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Picture this: your friends and family have been murdered, you’re left for dead and your ties to the Mafia have all but betrayed you. What are you gonna do? Kill everyone for revenge, of course.
A story of revenge
Okay, so that’s a basic rundown of the latest open-world crime simulator, Mafia III.
Set during 1968 in America, the game uses the Vietnam War and counter-culture as the backdrop for this tale. You take on the role of Lincoln Clay, a black man, and recent war veteran and special ops veteran with ties to the Mafia. Upon his arrival in New Bordeaux, a fictional version of New Orleans, Clay is roped into a bank heist and is subsequently betrayed.
His close family and friends are gunned down while he’s left for dead. Clay awakens sometime later, having been saved and patched up. He decides his only recourse is revenge against the crime syndicate. Instead of going for the man at the top, Sal Marcano, he has to take down all of his lieutenants to cripple the Don’s organisation.
Yes, it’s not an original or unique story in anyway but it’s at least told in a compelling way.
The story is presented with both cutscenes to guide you to and from each mission, as well as documentary-style scenes recounting the events of the game.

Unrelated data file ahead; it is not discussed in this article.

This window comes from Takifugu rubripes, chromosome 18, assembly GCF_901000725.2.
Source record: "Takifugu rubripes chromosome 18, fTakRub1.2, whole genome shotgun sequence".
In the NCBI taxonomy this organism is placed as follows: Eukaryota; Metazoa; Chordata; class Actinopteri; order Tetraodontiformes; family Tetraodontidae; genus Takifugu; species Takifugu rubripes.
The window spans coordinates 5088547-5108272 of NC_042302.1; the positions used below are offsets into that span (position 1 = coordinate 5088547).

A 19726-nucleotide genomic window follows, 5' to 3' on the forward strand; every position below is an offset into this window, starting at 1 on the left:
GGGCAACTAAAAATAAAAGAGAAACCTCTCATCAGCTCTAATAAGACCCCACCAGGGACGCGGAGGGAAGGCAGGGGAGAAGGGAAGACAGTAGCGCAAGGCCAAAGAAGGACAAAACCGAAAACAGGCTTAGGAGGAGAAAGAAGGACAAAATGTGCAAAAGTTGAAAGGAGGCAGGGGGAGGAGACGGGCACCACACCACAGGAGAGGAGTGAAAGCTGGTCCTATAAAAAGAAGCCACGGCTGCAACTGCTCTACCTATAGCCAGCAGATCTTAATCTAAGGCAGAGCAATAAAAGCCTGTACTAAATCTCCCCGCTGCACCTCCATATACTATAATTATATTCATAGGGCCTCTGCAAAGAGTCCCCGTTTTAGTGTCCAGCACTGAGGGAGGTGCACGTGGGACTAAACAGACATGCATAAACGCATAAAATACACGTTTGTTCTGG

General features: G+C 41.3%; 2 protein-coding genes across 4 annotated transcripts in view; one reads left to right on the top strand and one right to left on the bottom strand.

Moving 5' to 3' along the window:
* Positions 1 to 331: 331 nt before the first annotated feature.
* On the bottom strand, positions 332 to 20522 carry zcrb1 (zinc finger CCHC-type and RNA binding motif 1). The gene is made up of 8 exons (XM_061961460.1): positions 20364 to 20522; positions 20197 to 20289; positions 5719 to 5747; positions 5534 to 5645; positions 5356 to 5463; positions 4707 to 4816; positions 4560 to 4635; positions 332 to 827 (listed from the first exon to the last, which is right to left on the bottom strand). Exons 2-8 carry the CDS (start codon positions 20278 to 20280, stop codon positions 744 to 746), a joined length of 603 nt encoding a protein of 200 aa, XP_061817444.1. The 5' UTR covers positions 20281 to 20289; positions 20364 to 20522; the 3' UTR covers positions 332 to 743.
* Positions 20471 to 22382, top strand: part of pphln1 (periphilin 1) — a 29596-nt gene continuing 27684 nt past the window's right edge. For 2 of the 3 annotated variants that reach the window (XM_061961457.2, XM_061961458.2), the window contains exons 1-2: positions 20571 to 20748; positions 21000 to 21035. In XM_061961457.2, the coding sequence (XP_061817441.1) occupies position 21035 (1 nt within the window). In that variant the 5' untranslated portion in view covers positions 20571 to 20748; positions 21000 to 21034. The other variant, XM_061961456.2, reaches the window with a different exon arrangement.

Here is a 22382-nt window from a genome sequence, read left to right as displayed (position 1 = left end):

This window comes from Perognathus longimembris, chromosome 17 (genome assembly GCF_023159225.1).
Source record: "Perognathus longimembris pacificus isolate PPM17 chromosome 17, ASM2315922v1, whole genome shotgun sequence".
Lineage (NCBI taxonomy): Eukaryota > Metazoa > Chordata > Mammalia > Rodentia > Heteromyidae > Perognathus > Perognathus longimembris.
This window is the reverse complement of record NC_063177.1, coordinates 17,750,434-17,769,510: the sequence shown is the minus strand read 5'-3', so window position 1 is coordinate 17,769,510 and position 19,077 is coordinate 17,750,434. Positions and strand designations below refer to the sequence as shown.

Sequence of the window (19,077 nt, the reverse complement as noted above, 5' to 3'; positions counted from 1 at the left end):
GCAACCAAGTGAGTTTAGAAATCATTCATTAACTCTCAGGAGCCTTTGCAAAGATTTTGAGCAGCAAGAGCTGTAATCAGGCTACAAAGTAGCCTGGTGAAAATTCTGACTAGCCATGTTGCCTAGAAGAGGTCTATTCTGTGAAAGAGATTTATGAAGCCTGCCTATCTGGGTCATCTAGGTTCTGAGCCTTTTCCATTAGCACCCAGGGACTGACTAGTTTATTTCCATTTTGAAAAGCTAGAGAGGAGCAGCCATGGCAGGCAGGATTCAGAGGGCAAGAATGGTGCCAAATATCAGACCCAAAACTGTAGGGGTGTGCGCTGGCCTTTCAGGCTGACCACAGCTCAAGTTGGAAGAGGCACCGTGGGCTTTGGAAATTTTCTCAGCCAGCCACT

Mafia III is actually set as a documentary around Clay and his fight against the Mafia, with the film crew interviewing a range of people involved in the events. It’s a story technique I’d love to see in more games, especially with the grainy footage used.
Hangar 13 has really done a stellar job with the story presentation
And then we have the racism.
I am a white male and cannot even begin to understand the hardships those that experience racism go through, and there are far more intelligent people out there tackling the subject. What I will say is that the racism in Mafia III is excellent, which is an odd statement to make, but let me explain.
The game, which starts off with a disclaimer about racism and its portrayal, does its best to uncensor the US at the time. Random NPCs and even shopkeepers will call you all manner of racial slurs. It was exhilarating pushing a store owner into the floor when I walked into his store and he said that my kind didn’t belong there. The racism and fight against it bring a range of characters to life. You’ll love them, you’ll hate them, and you’ll want to pull an (in-game) gun on them as well.
Hangar 13 has really done a stellar job with the story presentation.
Then again, with the message of racism and stereotypes, one of the main Irish characters is presented as a drunk, a brawler, and represented by the colour green. Take that any which way you want.
The world and its inhabitants
Mafia III consists of a juxtaposition between its world aesthetics and character models. On one hand, the world and NPCs can be bland, boring, and include a number of engine hiccups, but the main characters have full featured facets which look almost realistic. It’s a disconcerting thing to see, like a perfectly cooked wagyu steak surrounded by packet smash and microwave chips.
The cars have a certain aesthetic charm to them, even if their damage is represented by low-textured stickers instead of actual model damage. It is a fantastic experience driving around the city’s different locals and watching the sun both rise and shine. New Bordeaux comes alive with its inhabitants, aesthetics, and architecture. There are moments of pure engine clarity in Mafia III, but they are the exception and not the norm.